The B500 a bikers road if there was one, it runs straight through the ‘Black Forest’, wow! Anyone who has ridden this road will understand why having only ridden it a couple of years ago I had to pass through on my way south.
The Dalmatian Coast is on the Eastern side of The Adriatic where there are over 1000 Islands just off the mainland, so as I rode south I had the amazing blue sea on my right and the mountains on my left which was perfect.
Having ridden so many twisty roads means I’ve found out that my bike has a back brake, I’m not sure I needed to use it back in Essex! Everyone at home talks about ‘squaring off tyres’, I’ve been riding bends for so long mine are getting ‘too rounded’, and as for the ‘pot holes’ which there are many and on occasions deep, in dry conditions they are relatively easy to avoid but when it’s raining it’s another story…
If you’re ever in SW Turkey ride the D695 Manavgat to Sedyisehir, the road quickly climbed and soon I was at 1000 meters the ridding was magnificent with long sweeping bends as the road went up, down and through valleys, for the next 100 km I had some of the best riding ever. The road crosses the Taurus Mountains which peak at 3750 meters which is nearly 3 times higher than Ben Nevis.
I recommend riding the 15km to Rawandiz via Soran on the lower road it takes you through an amazing gorge, on the way back take the mountain road SW of Soran back to the main road, you are high up and the winding road down twist and turns, it’s as good as any mountain ride I’ve ever done and the road is good. It’s on occasions like this I have to restrain myself and remember I’m on a ‘dual purpose bike’ not the ‘Fireblade’ I once had!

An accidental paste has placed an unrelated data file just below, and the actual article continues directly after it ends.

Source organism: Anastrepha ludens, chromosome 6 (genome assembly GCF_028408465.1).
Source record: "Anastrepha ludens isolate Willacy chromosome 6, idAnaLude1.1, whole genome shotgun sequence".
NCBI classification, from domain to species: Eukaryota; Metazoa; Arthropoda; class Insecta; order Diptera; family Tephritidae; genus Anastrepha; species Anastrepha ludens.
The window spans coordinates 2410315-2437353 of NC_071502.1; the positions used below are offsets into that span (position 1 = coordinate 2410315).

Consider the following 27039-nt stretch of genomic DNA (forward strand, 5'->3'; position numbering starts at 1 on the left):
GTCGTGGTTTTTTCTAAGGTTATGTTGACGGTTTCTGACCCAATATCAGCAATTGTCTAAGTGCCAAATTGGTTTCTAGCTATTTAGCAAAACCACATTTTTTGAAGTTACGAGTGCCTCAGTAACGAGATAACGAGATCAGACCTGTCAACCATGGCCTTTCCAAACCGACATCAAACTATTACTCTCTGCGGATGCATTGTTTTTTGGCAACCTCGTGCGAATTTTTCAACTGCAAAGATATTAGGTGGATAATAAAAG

If you want to venture to Kurdistan you will love the people, the culture and ridding in the mountains but the roads are really bad most of the time (there is a massive motorway building programme which is currently far from complete) and the car drivers are reckless. There are no big bikes here only a few 125′s which are about $800 new, made in Iran. So it’s you, cars and lorries and they drive straight at you at times, they have no lane discipline at all. The roads are full of pot holes some big enough to play ’5 aside football’ in! There are ‘sleeping policemen’ in the cities and main roads which are sometimes signed and often not, they are at least twice as high as the ones in Europe and everyone has to slow down to nearly the point of stopping to cross them, add to this the police and military road blocks and ridding in Iraq is a challenge. Having said all of that I loved my time there and wouldn’t hesitate to return. Last thing, fill up before you leave Kurdistan as the petrol is a fraction of the price of Turkey.